red bank george bowdenGeorge Bowden, right, with Historic Preservation Commission members Charles Nickerson and Michaela Ferrigine in 2016. Below, Bowden spearheaded the borough’s centennial celebration and parade in 2009.(Photo by John T. Ward. Click to enlarge.)


red bank george bowdenGeorge Bowden, once dubbed “the Energizer bunny” of historic preservation in Red Bank, died at home in Middletown Sunday. He was 92 years old.

Galvanized into action in 2001, after the borough allowed the demolition of an old house on West Front Street, Bowden became a champion for old and neglected structures in town.

Not least of those was the T. Thomas Fortune House, which was resurrected from near-oblivion earlier this year, more than a decade after Bowden and others launched a campaign to save it.

Bowden at a Red Bank council meeting in 2009. (Photo by John T. Ward. Click to enlarge.)

Bowden’s death was disclosed Tuesday by his daughter Lisa on Facebook.

“We all owe George and Gladys, his late wife, an enormous debt of gratitude in the efforts which they undertook to preserve and protect our historic legacy for generations to come,” Mayor Pasquale Menna wrote on Facebook Tuesday night.

Glady Bowden died in January as a result of injuries suffered in a fire at their Middletown home a month earlier.

Among the achievements George Bowden had a hand in: the creation of the Washington Street Historic District; the renovation of the borough train station; and the adoption of a 2018 ordinance that put more teeth into the development review process by the Historic Preservation Commission.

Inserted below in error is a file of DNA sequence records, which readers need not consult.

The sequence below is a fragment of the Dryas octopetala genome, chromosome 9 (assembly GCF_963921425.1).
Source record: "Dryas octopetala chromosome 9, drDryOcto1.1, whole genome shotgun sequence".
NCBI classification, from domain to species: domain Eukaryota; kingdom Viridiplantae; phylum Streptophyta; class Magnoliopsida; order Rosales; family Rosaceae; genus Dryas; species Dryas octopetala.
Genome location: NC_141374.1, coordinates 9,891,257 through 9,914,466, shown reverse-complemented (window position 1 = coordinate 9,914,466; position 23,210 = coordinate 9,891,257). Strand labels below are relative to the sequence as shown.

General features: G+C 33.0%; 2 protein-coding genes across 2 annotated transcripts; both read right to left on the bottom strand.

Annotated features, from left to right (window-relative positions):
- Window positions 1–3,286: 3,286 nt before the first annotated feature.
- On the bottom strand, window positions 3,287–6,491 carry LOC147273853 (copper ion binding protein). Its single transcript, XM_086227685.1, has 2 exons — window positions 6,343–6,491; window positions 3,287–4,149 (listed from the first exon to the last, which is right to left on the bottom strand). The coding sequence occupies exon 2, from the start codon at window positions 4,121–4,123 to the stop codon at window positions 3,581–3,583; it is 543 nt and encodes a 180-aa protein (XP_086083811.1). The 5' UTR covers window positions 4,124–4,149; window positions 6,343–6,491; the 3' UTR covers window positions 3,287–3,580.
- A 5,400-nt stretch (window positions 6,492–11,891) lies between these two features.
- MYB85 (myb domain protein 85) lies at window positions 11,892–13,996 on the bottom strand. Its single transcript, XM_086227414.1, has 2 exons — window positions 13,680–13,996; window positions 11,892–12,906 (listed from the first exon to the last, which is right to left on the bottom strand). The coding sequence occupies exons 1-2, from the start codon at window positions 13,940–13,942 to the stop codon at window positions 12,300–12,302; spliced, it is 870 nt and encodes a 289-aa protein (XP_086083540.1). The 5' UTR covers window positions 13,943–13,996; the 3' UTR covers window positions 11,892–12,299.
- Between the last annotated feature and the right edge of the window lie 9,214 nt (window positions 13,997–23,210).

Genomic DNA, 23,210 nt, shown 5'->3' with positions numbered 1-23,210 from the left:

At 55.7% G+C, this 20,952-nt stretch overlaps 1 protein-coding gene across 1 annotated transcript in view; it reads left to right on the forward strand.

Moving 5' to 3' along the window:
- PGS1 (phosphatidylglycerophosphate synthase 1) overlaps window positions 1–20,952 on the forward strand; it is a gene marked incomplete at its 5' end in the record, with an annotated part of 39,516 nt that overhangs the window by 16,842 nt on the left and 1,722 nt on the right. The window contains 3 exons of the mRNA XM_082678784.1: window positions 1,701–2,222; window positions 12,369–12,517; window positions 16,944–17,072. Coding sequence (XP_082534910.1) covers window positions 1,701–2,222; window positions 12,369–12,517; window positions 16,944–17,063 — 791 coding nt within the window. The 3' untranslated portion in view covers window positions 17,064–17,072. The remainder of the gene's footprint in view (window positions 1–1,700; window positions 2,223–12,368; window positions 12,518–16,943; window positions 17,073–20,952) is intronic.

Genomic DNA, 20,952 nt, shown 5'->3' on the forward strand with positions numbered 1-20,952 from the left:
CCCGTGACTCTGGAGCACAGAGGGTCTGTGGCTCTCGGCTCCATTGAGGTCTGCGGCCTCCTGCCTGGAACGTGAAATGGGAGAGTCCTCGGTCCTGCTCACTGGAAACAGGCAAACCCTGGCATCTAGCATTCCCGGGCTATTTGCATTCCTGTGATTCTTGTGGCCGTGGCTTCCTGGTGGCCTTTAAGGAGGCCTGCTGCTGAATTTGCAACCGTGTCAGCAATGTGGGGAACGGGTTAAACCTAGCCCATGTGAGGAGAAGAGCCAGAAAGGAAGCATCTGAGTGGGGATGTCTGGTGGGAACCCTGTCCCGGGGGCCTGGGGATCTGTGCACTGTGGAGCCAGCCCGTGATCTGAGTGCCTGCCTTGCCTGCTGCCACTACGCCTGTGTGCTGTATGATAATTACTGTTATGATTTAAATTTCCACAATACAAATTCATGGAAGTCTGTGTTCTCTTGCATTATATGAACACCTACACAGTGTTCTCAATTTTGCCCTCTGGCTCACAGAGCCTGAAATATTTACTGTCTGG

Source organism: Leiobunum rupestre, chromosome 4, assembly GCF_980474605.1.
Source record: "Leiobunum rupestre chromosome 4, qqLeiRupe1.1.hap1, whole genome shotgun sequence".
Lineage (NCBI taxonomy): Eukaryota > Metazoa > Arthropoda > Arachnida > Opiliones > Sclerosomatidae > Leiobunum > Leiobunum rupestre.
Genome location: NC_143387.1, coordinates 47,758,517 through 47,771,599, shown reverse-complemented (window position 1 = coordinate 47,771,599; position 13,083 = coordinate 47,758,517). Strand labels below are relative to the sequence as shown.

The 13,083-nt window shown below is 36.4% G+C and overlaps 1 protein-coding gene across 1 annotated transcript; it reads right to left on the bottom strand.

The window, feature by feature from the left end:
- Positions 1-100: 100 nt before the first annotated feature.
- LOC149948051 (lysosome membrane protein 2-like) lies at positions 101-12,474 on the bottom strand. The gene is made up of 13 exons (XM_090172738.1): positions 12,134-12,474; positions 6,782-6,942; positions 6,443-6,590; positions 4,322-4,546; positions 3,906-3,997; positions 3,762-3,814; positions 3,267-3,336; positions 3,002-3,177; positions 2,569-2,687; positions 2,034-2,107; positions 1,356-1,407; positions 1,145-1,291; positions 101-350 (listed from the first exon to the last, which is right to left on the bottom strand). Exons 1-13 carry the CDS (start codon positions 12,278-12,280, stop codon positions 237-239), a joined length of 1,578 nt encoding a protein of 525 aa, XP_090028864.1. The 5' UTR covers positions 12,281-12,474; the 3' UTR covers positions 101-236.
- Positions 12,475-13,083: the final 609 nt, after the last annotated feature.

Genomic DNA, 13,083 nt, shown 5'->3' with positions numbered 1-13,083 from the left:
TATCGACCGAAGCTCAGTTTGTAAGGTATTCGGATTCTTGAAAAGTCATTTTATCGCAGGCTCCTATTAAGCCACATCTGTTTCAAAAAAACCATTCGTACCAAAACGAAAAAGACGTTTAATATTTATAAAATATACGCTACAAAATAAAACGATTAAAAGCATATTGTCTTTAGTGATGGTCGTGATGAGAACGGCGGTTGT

A longtime owner of a circa-1895 house on Hubbard Park, Bowden capped his efforts with the preservation and restoration of Maple Hill, the onetime home of pioneering civil rights journalist T. Thomas Fortune, on what is now Drs. James Parker Boulevard.

Near collapse, it was saved under a deal with builder Roger Mumford, who acquired the site, rehabilitated the house and turned it over to a nonprofit foundation for $1, after the zoning board allowed him to build 31 apartments at the rear of the lot.

The T. Thomas Fortune Cultural Center opened last May, and now runs a busy calendar of programming.

In a 2007 redbankgreen profile, Bowden said his passion for local history was sparked in 1999 when he accompanied Gladys to a council meeting, where a citizen group called Preservation Red Bank was clamoring for the Rullman House, built in 1805, to be saved.

The effort failed, and the borough created Riverside Gardens Park on the site.

“I said, ‘This is one down, but there are a lot of other places in town that will be at risk,’” he said. “A lot of buildings are on borrowed time, plain and simple.”

In 2007, Councilman Ed Zipprich, then a candidate for office, dubbed Bowden the “Energizer bunny” for his tireless work on the Historic Preservation Commission. Then-member Mary Gilligan called him “the tidal wave of enthusiasm who brings everyone along.”

Gilda Rogers, who was also instrumental in saving the Fortune house, said the T. Thomas Fortune Cultural Center recently honored Bowden at a fundraiser, “because it was his efforts that brought the importance of Fortune’s life to the light.

“I am eternally grateful for his love of Red Bank and preserving its history,” she told redbankgreen Wednesday.

A celebration of Bowden’s life is scheduled for Saturday, January 18 at All Saints Memorial Church in Navesink, with a funeral service and burial at 2:30 p.m.